During a job interview, asking the interviewer questions is your opportunity to find out more about the position and also to demonstrate your interest in the job. That being said, asking the wrong questions can actually hurt your chances of landing the job! Below, three recruiters explain which questions they never want to hear from a candidate during an interview.
Don’t Be Pretentious
“I find it pretentious when a candidate asks me ‘When do I start?’. To me, this rings false – as if the person saying it is trying to come across like they have the capacity for the position. I much prefer people who conduct themselves in an authentic and sincere fashion.”
Maryse Plante, senior human resources counselor, Engineering and Technical, Adecco Sherbrooke
Not Only a Question of Money
“Questions related to the company, such as the culture, the management style of a supervisor and the tasks that are part of the job are always welcome. However, some candidates begin with pay-related questions and seem more interested in all benefits associated with the position.
“Of course, the salary remains a decisive factor in the search for employment, but this can be perceived badly by a recruiter if these questions seem to outweigh the candidate’s real interest in the position.”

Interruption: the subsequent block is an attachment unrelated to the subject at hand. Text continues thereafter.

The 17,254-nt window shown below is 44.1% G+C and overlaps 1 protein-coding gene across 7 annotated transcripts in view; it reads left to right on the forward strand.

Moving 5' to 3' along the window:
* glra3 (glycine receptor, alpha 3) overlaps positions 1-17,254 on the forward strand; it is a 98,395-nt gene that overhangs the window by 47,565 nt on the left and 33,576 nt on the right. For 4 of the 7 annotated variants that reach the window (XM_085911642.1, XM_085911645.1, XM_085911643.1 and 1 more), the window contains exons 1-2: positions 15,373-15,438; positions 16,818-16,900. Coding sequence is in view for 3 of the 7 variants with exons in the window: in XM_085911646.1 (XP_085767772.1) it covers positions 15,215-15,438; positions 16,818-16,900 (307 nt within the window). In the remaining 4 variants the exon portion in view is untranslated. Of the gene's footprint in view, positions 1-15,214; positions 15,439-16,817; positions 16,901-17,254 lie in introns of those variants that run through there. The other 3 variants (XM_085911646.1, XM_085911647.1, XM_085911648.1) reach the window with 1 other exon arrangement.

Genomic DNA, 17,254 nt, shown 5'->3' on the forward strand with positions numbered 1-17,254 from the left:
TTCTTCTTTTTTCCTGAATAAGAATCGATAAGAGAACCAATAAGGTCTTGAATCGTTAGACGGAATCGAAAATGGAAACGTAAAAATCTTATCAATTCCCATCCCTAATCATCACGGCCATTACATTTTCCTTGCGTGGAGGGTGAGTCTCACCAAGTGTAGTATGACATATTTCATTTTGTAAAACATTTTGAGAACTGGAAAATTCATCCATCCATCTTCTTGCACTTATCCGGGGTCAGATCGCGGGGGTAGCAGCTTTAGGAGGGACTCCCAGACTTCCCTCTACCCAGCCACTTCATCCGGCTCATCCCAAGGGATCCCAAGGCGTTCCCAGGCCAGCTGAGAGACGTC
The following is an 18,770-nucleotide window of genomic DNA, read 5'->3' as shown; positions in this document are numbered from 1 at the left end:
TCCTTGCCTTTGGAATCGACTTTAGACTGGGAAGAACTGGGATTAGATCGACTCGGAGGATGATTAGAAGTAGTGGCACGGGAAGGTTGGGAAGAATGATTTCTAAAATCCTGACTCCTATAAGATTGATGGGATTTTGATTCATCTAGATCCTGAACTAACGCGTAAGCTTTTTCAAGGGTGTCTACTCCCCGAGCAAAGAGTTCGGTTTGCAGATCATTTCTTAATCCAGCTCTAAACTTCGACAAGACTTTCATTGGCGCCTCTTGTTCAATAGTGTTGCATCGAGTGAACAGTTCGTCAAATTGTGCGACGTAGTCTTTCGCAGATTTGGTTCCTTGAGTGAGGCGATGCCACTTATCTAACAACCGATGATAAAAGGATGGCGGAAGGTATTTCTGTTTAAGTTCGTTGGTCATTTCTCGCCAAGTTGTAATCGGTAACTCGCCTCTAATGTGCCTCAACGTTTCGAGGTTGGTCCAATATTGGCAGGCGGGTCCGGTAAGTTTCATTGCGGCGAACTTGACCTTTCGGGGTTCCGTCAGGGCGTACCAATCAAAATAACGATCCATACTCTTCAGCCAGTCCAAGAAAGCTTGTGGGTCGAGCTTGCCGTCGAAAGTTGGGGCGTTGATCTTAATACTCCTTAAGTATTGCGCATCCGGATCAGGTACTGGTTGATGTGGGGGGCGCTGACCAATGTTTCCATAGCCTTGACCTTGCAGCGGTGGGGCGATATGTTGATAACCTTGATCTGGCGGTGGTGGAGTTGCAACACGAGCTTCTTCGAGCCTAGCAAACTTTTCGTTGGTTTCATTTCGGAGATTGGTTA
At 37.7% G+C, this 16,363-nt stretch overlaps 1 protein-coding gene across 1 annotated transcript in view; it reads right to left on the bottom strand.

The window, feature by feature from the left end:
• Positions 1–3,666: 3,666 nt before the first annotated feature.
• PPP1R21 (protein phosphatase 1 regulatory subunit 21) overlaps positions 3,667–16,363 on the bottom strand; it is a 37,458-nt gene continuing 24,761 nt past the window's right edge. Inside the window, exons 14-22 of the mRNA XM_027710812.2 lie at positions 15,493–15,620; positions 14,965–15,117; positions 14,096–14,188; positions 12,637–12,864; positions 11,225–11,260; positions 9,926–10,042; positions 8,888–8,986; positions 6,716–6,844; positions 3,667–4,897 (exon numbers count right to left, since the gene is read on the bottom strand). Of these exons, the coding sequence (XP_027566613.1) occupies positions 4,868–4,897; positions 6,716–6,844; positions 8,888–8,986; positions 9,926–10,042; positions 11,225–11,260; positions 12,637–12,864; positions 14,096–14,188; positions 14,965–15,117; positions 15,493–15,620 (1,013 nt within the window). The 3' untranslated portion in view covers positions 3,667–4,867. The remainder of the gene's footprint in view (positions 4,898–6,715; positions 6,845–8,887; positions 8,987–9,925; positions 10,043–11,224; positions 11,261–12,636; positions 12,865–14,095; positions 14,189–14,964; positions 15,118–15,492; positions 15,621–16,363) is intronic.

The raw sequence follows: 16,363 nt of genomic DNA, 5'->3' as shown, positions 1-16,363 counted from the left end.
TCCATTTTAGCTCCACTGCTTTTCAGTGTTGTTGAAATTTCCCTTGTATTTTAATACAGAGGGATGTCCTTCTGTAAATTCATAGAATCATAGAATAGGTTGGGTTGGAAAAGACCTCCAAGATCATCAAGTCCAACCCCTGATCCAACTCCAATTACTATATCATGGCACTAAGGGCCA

Valérie Royle, manager of business marketing and communications, Bray, Larouche and Associates
Be Careful with Questions about Working Conditions
“I always appreciate it when candidates ask questions during a job interview. For me, this indicates that they have a real interest in the position, are curious about the details of the job and are serious about their application. That being said, I think it’s important to limit the questions about working conditions that are asked of the recruiter, for example details about vacations, the frequency of pay raises, and bonuses.
While these questions are all important, I find it preferable to discuss these aspects in the second or third interview. The first questions that a candidate should be asking should focus on the nature of the job itself, i.e. the challenges that it will involve, the expectations of the employer and other high-level questions.”
Valérie Randone, team leader and recruitment councilor, North America, Drake International